The More Employees Learn, the More Employers Earn: Restaurateurs Take Note

This saying has never been more critical… And, it seems to ring more true during an economic downturn.

This is a time when many, many companies are pulling out of their advertising and PR campaigns, when – in fact – if your efforts continue, you’re now the big pebble on a small beach. This is an enviable, top-dog position.

I was just reminded of this when I read “A Well-Served Investment: Effective wait staff training can be cost efficient,” in Cheers magazine, March 2009 edition. Jennifer Michaud, the author, sits on the board of the Council of Hotel and Restaurant Trainers, and is also the director of learnings and development for Minneapolis-based CSM Lodging.

Her story discussed that when budgets are cut, training programs suffer, and yet – knowledgeable servers who understand how to discuss beverages are vital to any operation being able to weather the storms.

Training isn’t costly, she asserts, and I believe she’s absolutely correct, especially when it’s self motivated.

When I worked at Robert Mondavi Winery, we were all encouraged to read during our down times… This is the only job I ever had where reading on the job was considered a positive use of my working time. To that end, RMW had a library from which we could borrow books in order to broaden who we were. Those of us who read had much more interesting wine educational tours, as a result. They were done from rote… they were done from the heart and head.

Buy a few books related to wine, have them available in an employee room, and allow people to take them home to read, with the proviso of returning them.

Subscribe to a few wine magazines, and you’ll have the same results.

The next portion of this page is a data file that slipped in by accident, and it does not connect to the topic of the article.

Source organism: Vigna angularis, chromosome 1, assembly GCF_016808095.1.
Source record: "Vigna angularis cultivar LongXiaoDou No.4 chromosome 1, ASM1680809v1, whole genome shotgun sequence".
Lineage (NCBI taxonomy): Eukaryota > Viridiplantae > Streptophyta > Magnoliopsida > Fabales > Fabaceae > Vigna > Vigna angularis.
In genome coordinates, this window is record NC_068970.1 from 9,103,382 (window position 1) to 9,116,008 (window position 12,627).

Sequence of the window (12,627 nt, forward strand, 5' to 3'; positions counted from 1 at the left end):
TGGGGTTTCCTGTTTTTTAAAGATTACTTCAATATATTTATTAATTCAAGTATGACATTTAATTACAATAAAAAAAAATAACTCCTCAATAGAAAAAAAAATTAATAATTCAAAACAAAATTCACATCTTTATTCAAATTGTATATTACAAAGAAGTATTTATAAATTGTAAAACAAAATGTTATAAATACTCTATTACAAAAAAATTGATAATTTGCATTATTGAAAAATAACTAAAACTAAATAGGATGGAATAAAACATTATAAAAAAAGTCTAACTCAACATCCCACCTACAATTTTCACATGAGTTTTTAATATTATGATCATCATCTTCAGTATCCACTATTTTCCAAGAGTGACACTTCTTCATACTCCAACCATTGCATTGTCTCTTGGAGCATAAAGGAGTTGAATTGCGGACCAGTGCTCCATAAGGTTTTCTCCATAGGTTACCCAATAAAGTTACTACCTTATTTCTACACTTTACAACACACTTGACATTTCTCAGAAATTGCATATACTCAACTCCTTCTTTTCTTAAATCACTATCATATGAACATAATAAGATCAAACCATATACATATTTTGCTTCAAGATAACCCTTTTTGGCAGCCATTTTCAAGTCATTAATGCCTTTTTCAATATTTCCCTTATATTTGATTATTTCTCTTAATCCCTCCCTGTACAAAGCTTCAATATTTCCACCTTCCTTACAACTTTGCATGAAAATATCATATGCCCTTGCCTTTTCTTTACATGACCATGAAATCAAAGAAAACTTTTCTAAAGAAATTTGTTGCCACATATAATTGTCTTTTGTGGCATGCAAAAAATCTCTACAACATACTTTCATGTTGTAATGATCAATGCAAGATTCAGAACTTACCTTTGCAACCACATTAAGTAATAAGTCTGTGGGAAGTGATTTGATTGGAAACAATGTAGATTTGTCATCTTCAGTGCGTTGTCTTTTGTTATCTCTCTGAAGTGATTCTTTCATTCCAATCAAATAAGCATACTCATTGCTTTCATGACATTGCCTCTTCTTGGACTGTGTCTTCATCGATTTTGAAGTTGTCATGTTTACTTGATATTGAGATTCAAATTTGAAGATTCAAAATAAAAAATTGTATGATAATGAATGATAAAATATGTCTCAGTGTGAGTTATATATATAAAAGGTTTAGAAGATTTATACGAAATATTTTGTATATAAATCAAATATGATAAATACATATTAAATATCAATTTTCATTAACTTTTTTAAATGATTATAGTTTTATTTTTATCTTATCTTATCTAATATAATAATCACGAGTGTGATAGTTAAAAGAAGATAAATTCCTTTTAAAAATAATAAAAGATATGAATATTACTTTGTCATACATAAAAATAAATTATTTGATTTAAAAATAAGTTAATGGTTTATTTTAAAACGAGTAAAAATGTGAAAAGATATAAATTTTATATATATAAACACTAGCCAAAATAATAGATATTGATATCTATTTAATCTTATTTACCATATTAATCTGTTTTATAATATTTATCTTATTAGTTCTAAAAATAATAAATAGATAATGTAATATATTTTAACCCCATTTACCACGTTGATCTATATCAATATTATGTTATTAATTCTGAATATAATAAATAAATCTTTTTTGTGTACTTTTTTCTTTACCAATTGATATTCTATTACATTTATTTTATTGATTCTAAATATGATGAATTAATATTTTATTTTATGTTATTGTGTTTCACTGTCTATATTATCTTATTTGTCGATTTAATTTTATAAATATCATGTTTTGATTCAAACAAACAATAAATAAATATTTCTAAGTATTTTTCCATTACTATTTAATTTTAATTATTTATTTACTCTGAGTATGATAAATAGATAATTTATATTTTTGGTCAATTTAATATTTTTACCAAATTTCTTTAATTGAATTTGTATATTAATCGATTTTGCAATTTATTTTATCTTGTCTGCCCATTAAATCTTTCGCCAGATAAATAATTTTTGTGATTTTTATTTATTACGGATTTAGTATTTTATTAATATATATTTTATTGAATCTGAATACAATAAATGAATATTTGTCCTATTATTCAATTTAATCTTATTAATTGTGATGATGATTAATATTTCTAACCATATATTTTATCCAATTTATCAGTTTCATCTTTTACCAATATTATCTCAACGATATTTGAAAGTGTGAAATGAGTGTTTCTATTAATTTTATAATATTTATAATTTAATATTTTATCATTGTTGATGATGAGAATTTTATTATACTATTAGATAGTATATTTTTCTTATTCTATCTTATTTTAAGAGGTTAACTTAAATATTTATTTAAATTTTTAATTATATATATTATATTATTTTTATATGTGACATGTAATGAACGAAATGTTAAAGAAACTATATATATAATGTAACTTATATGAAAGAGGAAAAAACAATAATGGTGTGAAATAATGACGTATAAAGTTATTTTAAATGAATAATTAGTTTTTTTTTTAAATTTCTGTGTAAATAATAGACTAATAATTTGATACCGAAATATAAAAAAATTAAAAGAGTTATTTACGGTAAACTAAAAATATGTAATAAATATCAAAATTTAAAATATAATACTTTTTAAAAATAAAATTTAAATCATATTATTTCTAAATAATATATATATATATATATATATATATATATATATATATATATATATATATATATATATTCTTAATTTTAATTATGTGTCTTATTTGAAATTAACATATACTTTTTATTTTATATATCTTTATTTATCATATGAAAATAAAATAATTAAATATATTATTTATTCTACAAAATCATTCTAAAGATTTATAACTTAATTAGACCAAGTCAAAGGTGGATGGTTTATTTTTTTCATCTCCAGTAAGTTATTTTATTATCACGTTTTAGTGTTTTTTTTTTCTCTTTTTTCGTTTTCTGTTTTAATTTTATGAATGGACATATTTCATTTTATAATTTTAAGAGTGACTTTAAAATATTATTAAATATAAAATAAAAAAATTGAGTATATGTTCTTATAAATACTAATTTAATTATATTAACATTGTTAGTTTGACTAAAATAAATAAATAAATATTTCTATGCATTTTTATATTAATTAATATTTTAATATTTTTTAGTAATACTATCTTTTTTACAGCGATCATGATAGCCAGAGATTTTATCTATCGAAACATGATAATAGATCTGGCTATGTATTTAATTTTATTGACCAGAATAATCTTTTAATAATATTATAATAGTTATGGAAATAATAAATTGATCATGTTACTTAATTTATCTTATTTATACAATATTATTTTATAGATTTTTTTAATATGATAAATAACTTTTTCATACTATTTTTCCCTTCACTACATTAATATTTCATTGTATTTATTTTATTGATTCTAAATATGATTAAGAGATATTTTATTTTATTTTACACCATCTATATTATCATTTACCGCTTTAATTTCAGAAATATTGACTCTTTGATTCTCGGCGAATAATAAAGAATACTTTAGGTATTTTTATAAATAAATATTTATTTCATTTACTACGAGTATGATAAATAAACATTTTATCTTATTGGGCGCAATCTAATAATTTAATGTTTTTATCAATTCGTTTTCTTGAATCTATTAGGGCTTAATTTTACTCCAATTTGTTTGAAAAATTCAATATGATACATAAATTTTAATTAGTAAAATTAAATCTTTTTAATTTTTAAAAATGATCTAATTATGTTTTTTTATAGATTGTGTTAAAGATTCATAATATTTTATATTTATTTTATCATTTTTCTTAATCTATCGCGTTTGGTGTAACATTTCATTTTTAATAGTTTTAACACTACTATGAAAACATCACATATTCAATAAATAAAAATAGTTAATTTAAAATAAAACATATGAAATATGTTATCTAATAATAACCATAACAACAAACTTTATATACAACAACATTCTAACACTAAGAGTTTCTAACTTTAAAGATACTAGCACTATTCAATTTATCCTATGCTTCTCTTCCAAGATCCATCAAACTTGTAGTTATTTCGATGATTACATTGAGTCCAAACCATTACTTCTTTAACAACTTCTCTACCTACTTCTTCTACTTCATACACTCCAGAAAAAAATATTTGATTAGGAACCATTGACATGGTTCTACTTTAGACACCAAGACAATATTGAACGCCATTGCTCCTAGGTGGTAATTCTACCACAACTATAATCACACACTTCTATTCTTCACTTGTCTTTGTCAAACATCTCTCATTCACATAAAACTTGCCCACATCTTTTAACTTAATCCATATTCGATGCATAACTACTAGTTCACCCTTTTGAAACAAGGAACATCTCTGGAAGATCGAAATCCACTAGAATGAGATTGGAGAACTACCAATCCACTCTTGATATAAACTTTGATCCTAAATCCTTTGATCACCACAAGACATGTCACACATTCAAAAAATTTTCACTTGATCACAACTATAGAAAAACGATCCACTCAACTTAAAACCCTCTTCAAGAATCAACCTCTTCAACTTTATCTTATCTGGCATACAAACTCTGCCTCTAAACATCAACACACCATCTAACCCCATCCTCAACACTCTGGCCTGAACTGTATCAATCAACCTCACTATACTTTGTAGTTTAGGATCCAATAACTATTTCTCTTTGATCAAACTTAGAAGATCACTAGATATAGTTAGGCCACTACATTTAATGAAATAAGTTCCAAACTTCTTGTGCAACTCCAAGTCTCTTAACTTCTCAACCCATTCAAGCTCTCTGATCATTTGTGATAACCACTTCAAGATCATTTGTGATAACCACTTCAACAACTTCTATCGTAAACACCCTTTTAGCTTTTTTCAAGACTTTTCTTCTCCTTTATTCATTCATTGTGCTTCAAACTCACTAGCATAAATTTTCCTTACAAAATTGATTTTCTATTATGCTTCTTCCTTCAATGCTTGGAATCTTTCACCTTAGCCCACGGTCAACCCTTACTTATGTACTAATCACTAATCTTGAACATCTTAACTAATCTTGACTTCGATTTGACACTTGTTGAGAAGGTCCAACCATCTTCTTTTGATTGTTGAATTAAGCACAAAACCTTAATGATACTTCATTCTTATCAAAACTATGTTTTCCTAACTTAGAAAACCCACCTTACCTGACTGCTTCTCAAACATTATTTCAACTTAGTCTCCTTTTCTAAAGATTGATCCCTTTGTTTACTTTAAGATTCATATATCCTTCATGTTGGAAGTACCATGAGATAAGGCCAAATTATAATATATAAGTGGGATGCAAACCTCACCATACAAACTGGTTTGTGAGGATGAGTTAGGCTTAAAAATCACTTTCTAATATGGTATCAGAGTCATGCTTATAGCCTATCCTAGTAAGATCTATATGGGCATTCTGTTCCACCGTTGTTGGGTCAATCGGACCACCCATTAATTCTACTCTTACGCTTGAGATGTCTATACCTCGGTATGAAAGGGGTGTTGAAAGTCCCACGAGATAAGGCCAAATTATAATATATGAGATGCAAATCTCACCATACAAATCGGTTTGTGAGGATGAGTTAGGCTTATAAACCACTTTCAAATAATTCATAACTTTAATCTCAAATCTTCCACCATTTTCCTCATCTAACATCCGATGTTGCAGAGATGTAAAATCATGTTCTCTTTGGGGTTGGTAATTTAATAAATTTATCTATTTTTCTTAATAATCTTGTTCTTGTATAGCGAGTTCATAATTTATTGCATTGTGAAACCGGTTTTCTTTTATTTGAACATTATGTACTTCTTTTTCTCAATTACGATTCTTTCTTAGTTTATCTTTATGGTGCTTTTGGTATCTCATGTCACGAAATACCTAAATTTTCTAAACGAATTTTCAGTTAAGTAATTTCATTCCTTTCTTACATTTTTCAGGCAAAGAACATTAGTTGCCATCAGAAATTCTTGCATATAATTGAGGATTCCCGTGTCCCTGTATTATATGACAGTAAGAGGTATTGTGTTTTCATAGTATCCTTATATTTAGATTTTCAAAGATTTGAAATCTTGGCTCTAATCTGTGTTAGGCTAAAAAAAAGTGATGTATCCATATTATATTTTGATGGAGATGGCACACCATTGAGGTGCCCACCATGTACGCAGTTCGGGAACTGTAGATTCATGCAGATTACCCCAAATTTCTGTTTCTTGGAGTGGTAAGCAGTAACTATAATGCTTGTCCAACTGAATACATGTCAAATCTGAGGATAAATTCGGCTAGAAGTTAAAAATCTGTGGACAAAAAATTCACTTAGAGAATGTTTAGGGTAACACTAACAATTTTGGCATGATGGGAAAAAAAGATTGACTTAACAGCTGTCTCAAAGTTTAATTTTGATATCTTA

Have an employee computer for research, and you’ll develop a much more astute crew. Encourage them to use the computer for on-line courses.

Beyond self motivation, if you want to educate your wait service staff, take advantage of what your wholesalers are able to organize for a restaurant, bar, or grill.

Wine tastings that are hosted by a specific wine company will not only teach about that supplier’s brand, but it will also allow wait servers to ask questions related to those varieties in general; i.e., “What’s the difference between Syrah, Shiraz, and Petite Sirah?”

If you don’t have a wine tasting session that involves that brand coming in to educate your staff, hold your own once-a-week tasting for newly added wines. (It’s hard to go backward for what’s on your currently list, but you shouldn’t have any trouble going forward. For any new addition to your wine list, make a one bottle sample mandatory from the supplier, so you can hold your own staff training.)

Allowing your staff to attend tastings that are happening in your area. Tastings like New Zealand Wines, or the Wines of Chile, etc., when they come to town should be greatly encouraged.

Pre-shift meetings: Talk about new wines that are headed for your wine list, if you haven’t had a tasting yet. Discuss the adjectives that best describe these wines, and keep that list handy. These adjectives are no hidden secret. Every winery creates a technical data sheet, and on that sheet are wine descriptors that have either been written with the approval of the winemaker, if not actually written by the winemaker him/herself. By making those adjectives available to wait servers, they’ll soon explore and understand those flavors themselves. (These sheets are on most winery sites under the trade and/or media section, free for the printing.)

During this recessionary time, it’s more important than ever to keep your loyal fans returning to your establishment. A well trained staff with keep them coming back, as your place being their “favorite,” if not their one-and-only restaurant during these tough economic times.

2 Responses to “The More Employees Learn, the More Employers Earn: Restaurateurs Take Note”

  1. Jeff Miller says:

    Couldn’t agree more. It’s amazing how little understanding many people in the business have about what they are selling. If the wait staff doesn’t bother to learn anything about their wines, then it’s just the blind leading the blind.

  2. Jo says:


    Correct…. It’s still amazing to me that there are those who don’t get a basic concept…

    What happens when you do nothing? Nothing.

    What happens when you do something? Something.

    Or, the old mantra… It takes money to make money. To which I’d add, even if you have to squeeze yourself dry.

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